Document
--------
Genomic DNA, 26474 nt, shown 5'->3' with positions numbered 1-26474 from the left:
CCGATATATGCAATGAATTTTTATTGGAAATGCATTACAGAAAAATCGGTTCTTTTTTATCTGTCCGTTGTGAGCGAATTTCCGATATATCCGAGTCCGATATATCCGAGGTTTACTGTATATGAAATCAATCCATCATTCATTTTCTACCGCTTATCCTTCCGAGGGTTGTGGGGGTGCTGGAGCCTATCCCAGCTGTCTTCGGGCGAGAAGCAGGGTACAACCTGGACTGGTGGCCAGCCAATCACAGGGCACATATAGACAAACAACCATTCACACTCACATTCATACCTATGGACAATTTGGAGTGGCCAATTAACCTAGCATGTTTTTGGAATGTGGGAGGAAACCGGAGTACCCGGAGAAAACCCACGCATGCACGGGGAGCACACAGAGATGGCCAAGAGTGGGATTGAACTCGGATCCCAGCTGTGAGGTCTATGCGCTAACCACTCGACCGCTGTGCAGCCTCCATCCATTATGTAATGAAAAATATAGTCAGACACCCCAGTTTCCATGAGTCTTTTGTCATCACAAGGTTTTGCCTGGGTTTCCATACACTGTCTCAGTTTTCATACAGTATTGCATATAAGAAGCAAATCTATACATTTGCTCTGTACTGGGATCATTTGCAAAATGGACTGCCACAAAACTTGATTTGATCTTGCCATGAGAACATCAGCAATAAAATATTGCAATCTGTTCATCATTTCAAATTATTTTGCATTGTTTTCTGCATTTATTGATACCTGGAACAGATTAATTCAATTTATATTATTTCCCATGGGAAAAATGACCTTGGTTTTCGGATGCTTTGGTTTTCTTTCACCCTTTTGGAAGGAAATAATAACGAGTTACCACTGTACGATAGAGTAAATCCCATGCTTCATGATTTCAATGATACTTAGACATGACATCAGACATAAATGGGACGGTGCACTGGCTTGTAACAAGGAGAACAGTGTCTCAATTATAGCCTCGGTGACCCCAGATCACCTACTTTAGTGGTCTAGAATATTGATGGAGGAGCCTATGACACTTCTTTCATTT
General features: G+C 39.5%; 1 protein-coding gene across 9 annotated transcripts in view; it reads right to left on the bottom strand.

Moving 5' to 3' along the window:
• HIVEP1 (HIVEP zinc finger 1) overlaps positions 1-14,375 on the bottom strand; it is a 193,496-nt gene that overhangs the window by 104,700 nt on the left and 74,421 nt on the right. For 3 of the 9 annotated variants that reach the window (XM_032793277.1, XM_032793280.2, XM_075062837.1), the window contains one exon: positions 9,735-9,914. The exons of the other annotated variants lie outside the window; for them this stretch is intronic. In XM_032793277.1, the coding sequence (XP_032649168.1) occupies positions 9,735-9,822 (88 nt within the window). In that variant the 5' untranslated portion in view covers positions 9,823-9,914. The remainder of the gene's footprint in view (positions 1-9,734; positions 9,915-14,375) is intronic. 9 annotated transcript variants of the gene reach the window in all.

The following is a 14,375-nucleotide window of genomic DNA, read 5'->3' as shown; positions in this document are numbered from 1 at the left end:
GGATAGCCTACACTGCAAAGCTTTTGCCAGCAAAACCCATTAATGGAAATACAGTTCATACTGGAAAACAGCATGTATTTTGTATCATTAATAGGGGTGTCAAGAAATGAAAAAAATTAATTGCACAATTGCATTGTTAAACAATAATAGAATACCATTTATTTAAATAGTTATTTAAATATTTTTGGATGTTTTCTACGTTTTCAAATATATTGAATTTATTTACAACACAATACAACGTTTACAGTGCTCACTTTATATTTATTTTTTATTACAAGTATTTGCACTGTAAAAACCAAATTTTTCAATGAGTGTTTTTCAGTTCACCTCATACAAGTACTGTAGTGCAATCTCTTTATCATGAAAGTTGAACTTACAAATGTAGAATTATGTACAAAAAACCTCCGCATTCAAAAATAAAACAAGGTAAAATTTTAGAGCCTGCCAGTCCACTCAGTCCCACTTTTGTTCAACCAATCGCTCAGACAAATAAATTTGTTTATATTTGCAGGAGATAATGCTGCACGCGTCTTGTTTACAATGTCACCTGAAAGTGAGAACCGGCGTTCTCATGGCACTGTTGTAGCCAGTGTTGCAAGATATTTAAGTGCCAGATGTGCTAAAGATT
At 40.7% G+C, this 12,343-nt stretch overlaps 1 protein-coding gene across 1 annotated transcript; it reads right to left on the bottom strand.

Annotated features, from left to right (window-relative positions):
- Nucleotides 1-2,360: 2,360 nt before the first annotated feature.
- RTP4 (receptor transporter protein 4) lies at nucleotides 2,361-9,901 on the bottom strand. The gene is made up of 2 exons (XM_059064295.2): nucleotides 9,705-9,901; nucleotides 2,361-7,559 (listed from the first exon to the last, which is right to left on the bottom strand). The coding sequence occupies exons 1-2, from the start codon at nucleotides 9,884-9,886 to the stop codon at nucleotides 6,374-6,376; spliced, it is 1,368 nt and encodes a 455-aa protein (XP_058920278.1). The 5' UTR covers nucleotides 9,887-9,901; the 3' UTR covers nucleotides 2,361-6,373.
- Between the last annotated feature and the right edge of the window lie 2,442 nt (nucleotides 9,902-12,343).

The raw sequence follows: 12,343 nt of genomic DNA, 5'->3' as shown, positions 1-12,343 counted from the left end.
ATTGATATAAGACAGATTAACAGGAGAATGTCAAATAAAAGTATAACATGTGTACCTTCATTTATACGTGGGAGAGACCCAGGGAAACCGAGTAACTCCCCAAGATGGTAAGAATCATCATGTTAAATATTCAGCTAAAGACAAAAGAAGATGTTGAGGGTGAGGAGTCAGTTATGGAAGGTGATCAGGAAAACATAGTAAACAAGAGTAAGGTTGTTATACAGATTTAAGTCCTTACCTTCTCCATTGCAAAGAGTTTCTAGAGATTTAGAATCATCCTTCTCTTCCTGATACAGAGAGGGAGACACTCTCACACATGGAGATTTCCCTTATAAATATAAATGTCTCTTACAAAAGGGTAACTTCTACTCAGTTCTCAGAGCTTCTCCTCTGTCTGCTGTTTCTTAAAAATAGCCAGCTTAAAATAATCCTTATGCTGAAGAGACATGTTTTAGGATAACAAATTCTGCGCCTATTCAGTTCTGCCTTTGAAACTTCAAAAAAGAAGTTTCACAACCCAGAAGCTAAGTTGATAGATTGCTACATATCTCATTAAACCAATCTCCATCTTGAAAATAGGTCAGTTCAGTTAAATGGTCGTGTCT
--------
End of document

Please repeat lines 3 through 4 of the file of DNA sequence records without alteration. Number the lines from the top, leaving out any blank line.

General features: G+C 39.5%; 1 protein-coding gene across 9 annotated transcripts in view; it reads right to left on the bottom strand.

Moving 5' to 3' along the window: